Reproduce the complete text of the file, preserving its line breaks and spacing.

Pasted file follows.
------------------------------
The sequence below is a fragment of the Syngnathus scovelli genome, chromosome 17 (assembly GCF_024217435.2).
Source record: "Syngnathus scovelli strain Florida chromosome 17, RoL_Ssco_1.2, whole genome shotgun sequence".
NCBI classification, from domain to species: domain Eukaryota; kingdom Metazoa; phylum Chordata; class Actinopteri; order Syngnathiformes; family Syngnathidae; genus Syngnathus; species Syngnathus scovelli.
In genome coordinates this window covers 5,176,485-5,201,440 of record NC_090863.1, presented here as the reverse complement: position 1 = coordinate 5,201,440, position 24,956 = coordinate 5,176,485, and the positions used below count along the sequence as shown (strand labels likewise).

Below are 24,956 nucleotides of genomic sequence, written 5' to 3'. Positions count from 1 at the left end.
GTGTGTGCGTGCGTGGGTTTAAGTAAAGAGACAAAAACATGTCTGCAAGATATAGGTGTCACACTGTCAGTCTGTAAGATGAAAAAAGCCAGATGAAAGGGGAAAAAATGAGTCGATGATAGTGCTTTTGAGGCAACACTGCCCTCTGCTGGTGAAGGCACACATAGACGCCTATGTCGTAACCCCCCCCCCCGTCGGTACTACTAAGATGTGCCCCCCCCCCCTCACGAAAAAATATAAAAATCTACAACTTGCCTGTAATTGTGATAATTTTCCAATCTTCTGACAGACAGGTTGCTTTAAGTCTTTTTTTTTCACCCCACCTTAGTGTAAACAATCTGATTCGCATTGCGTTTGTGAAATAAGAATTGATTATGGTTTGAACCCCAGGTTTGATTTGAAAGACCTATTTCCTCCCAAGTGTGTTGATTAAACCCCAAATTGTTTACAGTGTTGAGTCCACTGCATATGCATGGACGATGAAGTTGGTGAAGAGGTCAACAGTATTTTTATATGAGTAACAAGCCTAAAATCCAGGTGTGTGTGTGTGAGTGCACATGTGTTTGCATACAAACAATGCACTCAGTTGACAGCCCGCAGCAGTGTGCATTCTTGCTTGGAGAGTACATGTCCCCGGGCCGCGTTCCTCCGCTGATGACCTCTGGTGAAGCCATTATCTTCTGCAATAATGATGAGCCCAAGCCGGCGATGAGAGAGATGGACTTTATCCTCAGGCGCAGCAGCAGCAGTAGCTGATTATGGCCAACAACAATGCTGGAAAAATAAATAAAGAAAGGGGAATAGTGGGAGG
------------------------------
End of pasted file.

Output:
The sequence below is a fragment of the Syngnathus scovelli genome, chromosome 17 (assembly GCF_024217435.2).
Source record: "Syngnathus scovelli strain Florida chromosome 17, RoL_Ssco_1.2, whole genome shotgun sequence".
NCBI classification, from domain to species: domain Eukaryota; kingdom Metazoa; phylum Chordata; class Actinopteri; order Syngnathiformes; family Syngnathidae; genus Syngnathus; species Syngnathus scovelli.
In genome coordinates this window covers 5,176,485-5,201,440 of record NC_090863.1, presented here as the reverse complement: position 1 = coordinate 5,201,440, position 24,956 = coordinate 5,176,485, and the positions used below count along the sequence as shown (strand labels likewise).

Below are 24,956 nucleotides of genomic sequence, written 5' to 3'. Positions count from 1 at the left end.
GTGTGTGCGTGCGTGGGTTTAAGTAAAGAGACAAAAACATGTCTGCAAGATATAGGTGTCACACTGTCAGTCTGTAAGATGAAAAAAGCCAGATGAAAGGGGAAAAAATGAGTCGATGATAGTGCTTTTGAGGCAACACTGCCCTCTGCTGGTGAAGGCACACATAGACGCCTATGTCGTAACCCCCCCCCCCGTCGGTACTACTAAGATGTGCCCCCCCCCCCTCACGAAAAAATATAAAAATCTACAACTTGCCTGTAATTGTGATAATTTTCCAATCTTCTGACAGACAGGTTGCTTTAAGTCTTTTTTTTTCACCCCACCTTAGTGTAAACAATCTGATTCGCATTGCGTTTGTGAAATAAGAATTGATTATGGTTTGAACCCCAGGTTTGATTTGAAAGACCTATTTCCTCCCAAGTGTGTTGATTAAACCCCAAATTGTTTACAGTGTTGAGTCCACTGCATATGCATGGACGATGAAGTTGGTGAAGAGGTCAACAGTATTTTTATATGAGTAACAAGCCTAAAATCCAGGTGTGTGTGTGTGAGTGCACATGTGTTTGCATACAAACAATGCACTCAGTTGACAGCCCGCAGCAGTGTGCATTCTTGCTTGGAGAGTACATGTCCCCGGGCCGCGTTCCTCCGCTGATGACCTCTGGTGAAGCCATTATCTTCTGCAATAATGATGAGCCCAAGCCGGCGATGAGAGAGATGGACTTTATCCTCAGGCGCAGCAGCAGCAGTAGCTGATTATGGCCAACAACAATGCTGGAAAAATAAATAAAGAAAGGGGAATAGTGGGAGG